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Lower Valley Relay for Life kickoff held

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Kyle Rattray speaks about the benefits of cancer research funding to attendees of the Relay for Life kickoff held last night.

GRANDVIEW - A crowd of more than 30 people were present for the annual Relay for Life Kickoff Tuesday night at Grandview Middle School.

Attendees of the kickoff received folders for team sign-ups, t-shirt orders, information on cancer research and several items with which to display support for Relay for Life.

Mary Belkle, the committee chairperson for Lower Valley Relay for Life, opened the kickoff, announcing she is a cancer survivor. Belkle has participated and been a member of Relay for Life for several years. She told attendees she had never spoken to them about it before "because I had it easy compared to others."

She said she had been diagnosed with cancer several years ago and as a single mother of a now 6-year-old son, she had worried about what would become of him if she did not survive cancer.

Fortunately for Belkle, the cancerous cysts were "completely removed by surgery and I was okay after that. Every exam since, I have been okay," she said.

She expanded her statement, explaining, "I didn't suffer with chemo or anything that so many others have had to endure."

Belkle further illustrated her point in talking about her uncle who did not survive cancer last year. "He suffered."

She finished her introduction, telling those in attendance, "I am not here for me. I am here because of your story."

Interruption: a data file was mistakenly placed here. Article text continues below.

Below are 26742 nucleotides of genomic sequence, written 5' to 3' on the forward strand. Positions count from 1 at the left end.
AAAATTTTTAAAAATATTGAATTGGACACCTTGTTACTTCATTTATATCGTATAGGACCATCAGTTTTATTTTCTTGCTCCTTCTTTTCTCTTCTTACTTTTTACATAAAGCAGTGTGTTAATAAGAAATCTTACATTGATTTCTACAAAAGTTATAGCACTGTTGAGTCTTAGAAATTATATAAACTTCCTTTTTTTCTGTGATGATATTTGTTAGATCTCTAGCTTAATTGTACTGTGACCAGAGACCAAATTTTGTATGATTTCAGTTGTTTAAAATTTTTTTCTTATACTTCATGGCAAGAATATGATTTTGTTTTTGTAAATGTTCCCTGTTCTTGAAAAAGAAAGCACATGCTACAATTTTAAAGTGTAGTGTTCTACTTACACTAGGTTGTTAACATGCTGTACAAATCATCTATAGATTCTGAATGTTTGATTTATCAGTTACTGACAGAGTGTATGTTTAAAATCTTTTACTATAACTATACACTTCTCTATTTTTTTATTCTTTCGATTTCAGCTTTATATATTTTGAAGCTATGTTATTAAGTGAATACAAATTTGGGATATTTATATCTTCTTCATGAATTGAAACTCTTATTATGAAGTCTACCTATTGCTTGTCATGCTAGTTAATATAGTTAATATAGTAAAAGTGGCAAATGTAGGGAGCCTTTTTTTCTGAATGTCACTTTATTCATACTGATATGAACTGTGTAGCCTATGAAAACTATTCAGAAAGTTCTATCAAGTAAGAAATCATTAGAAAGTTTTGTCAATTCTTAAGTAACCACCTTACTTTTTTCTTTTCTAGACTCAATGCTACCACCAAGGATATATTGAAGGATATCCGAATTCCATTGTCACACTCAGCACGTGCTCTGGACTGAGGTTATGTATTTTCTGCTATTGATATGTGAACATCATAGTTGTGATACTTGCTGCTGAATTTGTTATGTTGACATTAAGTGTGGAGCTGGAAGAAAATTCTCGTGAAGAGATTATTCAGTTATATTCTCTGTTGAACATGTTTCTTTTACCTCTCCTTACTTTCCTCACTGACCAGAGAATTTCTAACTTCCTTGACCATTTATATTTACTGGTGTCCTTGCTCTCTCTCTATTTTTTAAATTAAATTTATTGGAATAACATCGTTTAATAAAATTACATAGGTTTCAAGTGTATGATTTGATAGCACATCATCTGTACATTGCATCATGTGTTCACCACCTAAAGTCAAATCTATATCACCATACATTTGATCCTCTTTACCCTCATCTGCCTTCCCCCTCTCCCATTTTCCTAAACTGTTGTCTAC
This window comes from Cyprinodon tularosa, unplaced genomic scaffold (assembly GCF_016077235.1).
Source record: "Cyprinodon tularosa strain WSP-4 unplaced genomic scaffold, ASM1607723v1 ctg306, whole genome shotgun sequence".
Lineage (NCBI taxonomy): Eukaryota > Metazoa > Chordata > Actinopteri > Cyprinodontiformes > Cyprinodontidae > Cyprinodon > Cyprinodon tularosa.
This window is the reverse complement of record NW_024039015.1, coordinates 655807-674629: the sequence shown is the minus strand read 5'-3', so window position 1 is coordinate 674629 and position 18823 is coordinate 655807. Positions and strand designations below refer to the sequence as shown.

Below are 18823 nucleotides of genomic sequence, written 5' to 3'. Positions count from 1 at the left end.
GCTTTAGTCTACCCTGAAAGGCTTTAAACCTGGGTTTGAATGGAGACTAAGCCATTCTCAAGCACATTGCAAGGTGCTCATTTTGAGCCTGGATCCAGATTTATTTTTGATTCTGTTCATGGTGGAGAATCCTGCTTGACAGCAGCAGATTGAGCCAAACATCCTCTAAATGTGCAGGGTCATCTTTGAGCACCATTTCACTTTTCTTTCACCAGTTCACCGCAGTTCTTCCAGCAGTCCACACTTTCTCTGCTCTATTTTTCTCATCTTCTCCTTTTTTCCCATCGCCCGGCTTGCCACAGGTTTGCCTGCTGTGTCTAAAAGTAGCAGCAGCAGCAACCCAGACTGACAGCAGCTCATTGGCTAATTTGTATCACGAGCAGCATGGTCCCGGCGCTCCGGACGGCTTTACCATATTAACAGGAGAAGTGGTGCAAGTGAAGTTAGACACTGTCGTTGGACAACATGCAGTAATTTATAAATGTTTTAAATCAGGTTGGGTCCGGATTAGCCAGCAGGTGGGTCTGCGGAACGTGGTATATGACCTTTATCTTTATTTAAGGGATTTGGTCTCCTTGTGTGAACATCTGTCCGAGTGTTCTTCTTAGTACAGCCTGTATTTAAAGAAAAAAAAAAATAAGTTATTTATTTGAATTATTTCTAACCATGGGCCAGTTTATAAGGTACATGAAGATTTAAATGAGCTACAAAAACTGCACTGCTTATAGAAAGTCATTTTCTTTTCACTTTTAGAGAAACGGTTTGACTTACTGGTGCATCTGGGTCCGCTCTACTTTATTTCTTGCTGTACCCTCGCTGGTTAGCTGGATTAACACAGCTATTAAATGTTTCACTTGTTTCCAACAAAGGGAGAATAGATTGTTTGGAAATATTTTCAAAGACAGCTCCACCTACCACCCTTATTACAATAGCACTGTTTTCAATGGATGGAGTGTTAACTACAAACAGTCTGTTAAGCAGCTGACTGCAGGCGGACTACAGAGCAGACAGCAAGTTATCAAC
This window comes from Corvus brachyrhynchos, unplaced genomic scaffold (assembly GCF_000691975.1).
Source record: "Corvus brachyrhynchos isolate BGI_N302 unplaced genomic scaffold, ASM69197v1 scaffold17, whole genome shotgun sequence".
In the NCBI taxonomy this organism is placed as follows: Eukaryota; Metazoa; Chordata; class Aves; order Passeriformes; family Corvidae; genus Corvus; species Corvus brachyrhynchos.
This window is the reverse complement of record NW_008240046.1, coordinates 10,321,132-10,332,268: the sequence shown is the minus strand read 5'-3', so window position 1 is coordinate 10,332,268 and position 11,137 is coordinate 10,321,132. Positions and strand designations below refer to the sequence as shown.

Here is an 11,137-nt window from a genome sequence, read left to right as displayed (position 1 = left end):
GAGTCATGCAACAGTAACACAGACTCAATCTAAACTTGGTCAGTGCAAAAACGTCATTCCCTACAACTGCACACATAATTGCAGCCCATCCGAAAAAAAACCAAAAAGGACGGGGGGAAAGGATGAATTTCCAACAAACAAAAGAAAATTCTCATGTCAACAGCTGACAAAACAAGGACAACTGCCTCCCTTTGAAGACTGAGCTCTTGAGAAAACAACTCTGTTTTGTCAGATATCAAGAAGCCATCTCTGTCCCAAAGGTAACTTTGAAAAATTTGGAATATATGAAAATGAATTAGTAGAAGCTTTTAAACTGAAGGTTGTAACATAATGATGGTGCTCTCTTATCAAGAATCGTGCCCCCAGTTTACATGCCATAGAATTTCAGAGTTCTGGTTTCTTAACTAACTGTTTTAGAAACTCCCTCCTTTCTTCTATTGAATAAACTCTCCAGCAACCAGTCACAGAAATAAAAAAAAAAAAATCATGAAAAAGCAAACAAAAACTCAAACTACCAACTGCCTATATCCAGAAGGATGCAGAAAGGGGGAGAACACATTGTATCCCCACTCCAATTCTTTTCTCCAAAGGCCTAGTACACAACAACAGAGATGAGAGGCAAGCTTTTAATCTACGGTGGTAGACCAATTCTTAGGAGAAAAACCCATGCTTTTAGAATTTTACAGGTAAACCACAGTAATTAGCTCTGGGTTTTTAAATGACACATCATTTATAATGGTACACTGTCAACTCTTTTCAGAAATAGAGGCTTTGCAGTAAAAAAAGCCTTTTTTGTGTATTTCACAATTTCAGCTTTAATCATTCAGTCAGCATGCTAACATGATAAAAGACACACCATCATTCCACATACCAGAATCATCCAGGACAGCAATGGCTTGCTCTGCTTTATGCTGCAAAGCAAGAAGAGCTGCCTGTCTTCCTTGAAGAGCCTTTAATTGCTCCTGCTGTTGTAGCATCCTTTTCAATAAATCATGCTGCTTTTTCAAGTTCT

Door prizes were handed out throughout the hour and a half kick-off.

This year there is a theme chosen by committee members. The theme is Sowing the Seeds for a Cure. Belkle explained, "Growing the Relay, growing hope, growing a cure." She said the best campsite designed around the theme will receive a prize.

Sunnyside High School graduate Kyle Rattray is an advocate for the Relay for Life. Speaking to the crowd he said he attended MIT in Boston and worked for two years researching cancer to find a cure while there. After MIT, Rattray attended Harvard and worked one year on cancer research. "I want to thank you and let you know your money is going to a good cause," he said.

Rattray highlighted the fact that, due to Relay for Life and other such causes, "drugs like Gleevec have been developed." He said Gleevec is a Leukemia-fighting drug and before it, there was no such drug available for patients of the disease. It was developed in Oregon and approximately 40,000 people have been able to survive because of the drug.

"The death rate from cancer is down due to events such as Relay for Life," Rattray said.

Mother and daughter, Camille and Zoey Klingele of Prosser, gave their testimony to the audience. "Zoey was diagnosed with Leukemia at 18 months old," said Klingele, "I was diagnosed with breast cancer at 45."

The Klingeles stood together as the mother spoke of their bond, "We've taken the sharing to the extreme."

Mrs. Klingele emphasized the importance of empowering one's self with knowledge. She said having all the information available can help one to make healthy decisions.

"Stories like that can make us more compassionate and more driven," Belkle concluded.

This year's Relay for Life will be held Saturday, May 19, from noon until 9 a.m. on Sunday, May 20.

Anyone interested in participating in the Relay for Life fundraiser can contact Belkle at 643-1980 or Cheri Stoker at 509-783-1574 extension 17.

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